Mount Everest, an icon in our collective imagination, has historically been a male-dominated arena of competition and endurance. These women are changing that.
The world’s highest peak sits on the crest of the Great Himalayas, its icy summit jutting 29,032 feet skyward and marking the border between Nepal and Tibet. Dubbed Chomolungma in Tibetan—meaning Goddess Mother of the World—Mount Everest is a place steeped in mythology, where trepidation battles ambition and awesome beauty meets the limits of mankind. Quite literally: of the 5,788 people to have summited Everest since Tenzing Norgay and Edmund Hillary raised their flags there in 1953, just 653—around 8 percent—of climbers have been women.
But a growing crop of new women-only treks, including some led by record-breaking female climbers, is redressing the balance.
The Adventure People’s Women’s Everest Base Camp Trek (which journeys over 14 days through Indigenous Sherpa towns like the well-visited Namche Bazaar, to the high-altitude hiking trails leading to Everest Base Camp) offers women travelers a safe space in which to tick off a bucket-list adventure. Although no formal climbing experience or equipment is required, guests need a high level of fitness and trekking poles to complete up to six hours of trekking per day, starting from Lukla, crossing suspension bridges over the rushing Dudh Koshi River and edging up steep rocky inclines—stopping at tea houses and the famous Tengboche Monastery on the way. Most of the lodges en route are run by local Sherpas, and provide opportunities for cultural exchange between the women hosting and doing the trek.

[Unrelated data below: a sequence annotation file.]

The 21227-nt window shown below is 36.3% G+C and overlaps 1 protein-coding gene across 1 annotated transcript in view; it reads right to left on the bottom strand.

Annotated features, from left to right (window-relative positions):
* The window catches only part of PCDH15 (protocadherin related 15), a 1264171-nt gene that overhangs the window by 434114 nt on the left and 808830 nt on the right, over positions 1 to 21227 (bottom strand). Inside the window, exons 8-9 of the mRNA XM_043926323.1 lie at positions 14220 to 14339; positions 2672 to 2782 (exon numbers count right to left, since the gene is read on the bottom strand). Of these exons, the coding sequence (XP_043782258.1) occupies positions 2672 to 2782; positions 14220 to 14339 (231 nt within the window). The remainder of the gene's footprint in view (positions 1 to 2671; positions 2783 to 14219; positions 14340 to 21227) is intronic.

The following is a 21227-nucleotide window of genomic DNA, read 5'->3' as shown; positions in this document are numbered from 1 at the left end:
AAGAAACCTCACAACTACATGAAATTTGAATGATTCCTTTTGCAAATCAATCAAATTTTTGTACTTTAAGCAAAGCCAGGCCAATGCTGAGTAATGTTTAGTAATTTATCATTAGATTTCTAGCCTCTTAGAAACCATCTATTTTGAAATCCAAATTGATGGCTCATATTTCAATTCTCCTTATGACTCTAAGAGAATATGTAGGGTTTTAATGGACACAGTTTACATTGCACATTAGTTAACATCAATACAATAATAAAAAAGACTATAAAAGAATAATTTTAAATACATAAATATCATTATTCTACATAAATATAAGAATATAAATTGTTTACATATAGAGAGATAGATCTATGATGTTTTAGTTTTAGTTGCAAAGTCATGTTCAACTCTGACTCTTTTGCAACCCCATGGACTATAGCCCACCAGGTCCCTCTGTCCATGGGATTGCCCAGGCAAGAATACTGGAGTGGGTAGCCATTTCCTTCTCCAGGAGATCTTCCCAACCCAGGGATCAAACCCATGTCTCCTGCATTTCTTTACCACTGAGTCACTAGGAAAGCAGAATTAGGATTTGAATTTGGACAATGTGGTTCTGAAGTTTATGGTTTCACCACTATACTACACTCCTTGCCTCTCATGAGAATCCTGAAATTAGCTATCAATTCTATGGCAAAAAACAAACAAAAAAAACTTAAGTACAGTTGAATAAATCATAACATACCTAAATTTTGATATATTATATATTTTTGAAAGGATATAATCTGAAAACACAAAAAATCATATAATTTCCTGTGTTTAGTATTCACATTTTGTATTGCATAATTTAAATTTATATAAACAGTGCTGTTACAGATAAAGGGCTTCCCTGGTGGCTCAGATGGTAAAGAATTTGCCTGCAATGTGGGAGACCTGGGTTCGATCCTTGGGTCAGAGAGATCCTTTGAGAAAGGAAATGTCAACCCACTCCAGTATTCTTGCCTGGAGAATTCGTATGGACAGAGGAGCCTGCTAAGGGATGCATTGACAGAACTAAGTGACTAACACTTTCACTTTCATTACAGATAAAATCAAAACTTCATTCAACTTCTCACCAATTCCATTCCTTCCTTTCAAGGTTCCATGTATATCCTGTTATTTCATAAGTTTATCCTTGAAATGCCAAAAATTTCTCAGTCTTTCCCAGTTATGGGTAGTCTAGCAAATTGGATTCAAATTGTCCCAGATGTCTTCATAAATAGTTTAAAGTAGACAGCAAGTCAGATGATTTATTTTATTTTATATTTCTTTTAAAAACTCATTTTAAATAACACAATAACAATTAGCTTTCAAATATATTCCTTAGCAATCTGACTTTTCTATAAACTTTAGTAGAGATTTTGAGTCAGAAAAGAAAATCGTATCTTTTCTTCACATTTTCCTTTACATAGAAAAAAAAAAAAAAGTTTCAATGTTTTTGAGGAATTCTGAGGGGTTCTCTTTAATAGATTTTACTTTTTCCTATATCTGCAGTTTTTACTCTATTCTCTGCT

The trip is also dedicated to creating opportunities for women on the ground: Run in partnership with Icicles Adventure Treks, a local, female-run trekking company owned by Nepali entrepreneur Indira Bhatta, the tour employs local Nepali women as trekking guides and funds training for other local women to train as guides—a job that is rarely held by Nepalese women. Out of an estimated 22,000 mountain guides in the country, only around 886 are female.
Yet even with those limited numbers, female-only treks with female guides are growing among western adventure tour companies operating in Nepal: Wild Women Expeditions, Himalayas Challenge, Global Adventures and Take On Nepal all run similar women-only treks from Kathmandu to Base Camp, with female mountain guides. While most Nepalese trekking outfits still prioritize male porters, there are exceptions: 3 Sisters Adventure Trekking has trained some 2,000 female porters and guides in Nepal since it launched in 1994.
“There are women in Nepal coming out of their home in search of opportunities,” says Bhatta. “In the adventure sector they are far behind compared to men, and 95 percent of people in the country don’t know about this profession. I want women to choose mountain guiding to improve the living standards of their whole family and help them lead a dignified life.”